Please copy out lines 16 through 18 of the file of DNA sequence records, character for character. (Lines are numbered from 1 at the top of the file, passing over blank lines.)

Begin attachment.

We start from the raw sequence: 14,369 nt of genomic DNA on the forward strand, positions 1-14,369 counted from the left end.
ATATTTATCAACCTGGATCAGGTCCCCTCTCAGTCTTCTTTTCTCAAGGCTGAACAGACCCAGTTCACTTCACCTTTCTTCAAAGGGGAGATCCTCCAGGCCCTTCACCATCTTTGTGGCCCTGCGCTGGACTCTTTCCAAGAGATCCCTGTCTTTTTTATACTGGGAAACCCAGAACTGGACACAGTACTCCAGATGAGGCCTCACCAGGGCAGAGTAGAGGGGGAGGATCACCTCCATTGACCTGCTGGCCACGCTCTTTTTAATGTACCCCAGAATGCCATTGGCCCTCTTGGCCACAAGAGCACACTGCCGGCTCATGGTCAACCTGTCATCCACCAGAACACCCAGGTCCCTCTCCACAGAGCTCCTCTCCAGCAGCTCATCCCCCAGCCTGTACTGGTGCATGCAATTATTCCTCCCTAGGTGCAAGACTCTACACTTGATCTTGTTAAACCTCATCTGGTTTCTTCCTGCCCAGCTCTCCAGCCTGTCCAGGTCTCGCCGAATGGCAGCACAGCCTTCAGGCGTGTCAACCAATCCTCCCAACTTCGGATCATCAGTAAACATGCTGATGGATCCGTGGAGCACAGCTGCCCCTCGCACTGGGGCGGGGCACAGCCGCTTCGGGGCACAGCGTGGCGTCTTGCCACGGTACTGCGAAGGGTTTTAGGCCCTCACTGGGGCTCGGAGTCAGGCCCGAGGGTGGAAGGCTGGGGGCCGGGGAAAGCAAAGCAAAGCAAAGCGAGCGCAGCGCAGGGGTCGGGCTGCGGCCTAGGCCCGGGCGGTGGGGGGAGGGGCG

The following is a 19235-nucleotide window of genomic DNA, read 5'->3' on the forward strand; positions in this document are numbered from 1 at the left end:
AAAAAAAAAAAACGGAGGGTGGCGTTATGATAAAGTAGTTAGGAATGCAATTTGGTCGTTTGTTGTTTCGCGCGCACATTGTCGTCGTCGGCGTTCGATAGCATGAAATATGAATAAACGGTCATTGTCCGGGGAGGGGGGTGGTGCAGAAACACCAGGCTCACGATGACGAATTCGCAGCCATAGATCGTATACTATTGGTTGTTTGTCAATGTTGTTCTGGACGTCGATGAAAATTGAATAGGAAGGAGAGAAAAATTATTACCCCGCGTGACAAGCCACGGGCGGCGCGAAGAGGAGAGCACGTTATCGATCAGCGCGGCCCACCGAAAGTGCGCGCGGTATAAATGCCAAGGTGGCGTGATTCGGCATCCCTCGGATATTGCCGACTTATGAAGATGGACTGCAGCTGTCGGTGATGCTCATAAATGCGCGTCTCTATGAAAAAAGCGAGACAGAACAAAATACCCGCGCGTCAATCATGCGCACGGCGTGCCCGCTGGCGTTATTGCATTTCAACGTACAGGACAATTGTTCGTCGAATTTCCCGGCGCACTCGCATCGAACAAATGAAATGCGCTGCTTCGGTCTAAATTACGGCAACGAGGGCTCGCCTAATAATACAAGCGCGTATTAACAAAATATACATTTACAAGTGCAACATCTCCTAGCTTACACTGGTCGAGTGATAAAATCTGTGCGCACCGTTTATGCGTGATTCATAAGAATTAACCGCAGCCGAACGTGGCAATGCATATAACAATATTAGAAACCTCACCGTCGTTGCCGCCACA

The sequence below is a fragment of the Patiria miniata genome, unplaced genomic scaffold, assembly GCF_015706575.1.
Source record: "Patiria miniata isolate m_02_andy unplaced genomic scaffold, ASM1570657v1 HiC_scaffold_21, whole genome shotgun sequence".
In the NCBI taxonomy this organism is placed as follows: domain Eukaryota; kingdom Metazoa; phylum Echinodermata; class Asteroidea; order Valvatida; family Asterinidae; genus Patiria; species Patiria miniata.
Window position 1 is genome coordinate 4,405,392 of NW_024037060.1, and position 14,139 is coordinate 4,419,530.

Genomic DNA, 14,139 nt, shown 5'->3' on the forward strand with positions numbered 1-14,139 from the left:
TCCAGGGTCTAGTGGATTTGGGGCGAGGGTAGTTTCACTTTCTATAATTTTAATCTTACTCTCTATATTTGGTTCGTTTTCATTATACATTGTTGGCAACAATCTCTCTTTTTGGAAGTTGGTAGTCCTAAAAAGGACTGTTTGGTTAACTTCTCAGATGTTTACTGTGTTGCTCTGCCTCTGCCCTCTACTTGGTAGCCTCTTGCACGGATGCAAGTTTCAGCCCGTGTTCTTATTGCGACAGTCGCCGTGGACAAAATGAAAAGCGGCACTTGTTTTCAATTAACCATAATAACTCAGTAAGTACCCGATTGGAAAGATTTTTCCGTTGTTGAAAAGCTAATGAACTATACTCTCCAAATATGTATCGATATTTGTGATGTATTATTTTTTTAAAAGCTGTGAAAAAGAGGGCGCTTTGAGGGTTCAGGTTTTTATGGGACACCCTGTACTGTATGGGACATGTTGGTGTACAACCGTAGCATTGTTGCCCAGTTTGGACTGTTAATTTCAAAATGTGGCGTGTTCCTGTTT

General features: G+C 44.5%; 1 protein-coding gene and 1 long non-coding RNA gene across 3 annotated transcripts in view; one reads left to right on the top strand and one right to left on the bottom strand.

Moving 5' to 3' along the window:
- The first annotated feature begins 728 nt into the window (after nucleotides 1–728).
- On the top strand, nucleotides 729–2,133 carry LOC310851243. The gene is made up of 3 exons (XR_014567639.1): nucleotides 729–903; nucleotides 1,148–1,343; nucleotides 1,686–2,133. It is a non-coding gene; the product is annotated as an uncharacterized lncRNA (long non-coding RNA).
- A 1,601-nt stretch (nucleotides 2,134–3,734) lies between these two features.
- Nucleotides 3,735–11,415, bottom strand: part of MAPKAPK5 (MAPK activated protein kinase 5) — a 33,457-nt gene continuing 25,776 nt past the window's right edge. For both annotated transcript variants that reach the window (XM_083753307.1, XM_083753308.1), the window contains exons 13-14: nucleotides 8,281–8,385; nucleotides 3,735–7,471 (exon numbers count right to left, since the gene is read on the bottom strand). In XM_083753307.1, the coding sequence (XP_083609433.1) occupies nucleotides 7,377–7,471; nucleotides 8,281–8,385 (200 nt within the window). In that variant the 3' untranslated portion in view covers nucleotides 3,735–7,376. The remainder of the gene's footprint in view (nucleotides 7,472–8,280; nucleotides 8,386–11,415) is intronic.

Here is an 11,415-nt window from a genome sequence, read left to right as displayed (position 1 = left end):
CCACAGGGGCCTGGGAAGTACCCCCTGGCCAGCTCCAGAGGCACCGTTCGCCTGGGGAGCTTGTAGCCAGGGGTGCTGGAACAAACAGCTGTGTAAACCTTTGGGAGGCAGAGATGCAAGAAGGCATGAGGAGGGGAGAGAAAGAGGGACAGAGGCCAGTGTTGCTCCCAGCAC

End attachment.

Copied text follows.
- Nucleotides 3,735–11,415, bottom strand: part of MAPKAPK5 (MAPK activated protein kinase 5) — a 33,457-nt gene continuing 25,776 nt past the window's right edge. For both annotated transcript variants that reach the window (XM_083753307.1, XM_083753308.1), the window contains exons 13-14: nucleotides 8,281–8,385; nucleotides 3,735–7,471 (exon numbers count right to left, since the gene is read on the bottom strand). In XM_083753307.1, the coding sequence (XP_083609433.1) occupies nucleotides 7,377–7,471; nucleotides 8,281–8,385 (200 nt within the window). In that variant the 3' untranslated portion in view covers nucleotides 3,735–7,376. The remainder of the gene's footprint in view (nucleotides 7,472–8,280; nucleotides 8,386–11,415) is intronic.

Here is an 11,415-nt window from a genome sequence, read left to right as displayed (position 1 = left end):
CCACAGGGGCCTGGGAAGTACCCCCTGGCCAGCTCCAGAGGCACCGTTCGCCTGGGGAGCTTGTAGCCAGGGGTGCTGGAACAAACAGCTGTGTAAACCTTTGGGAGGCAGAGATGCAAGAAGGCATGAGGAGGGGAGAGAAAGAGGGACAGAGGCCAGTGTTGCTCCCAGCAC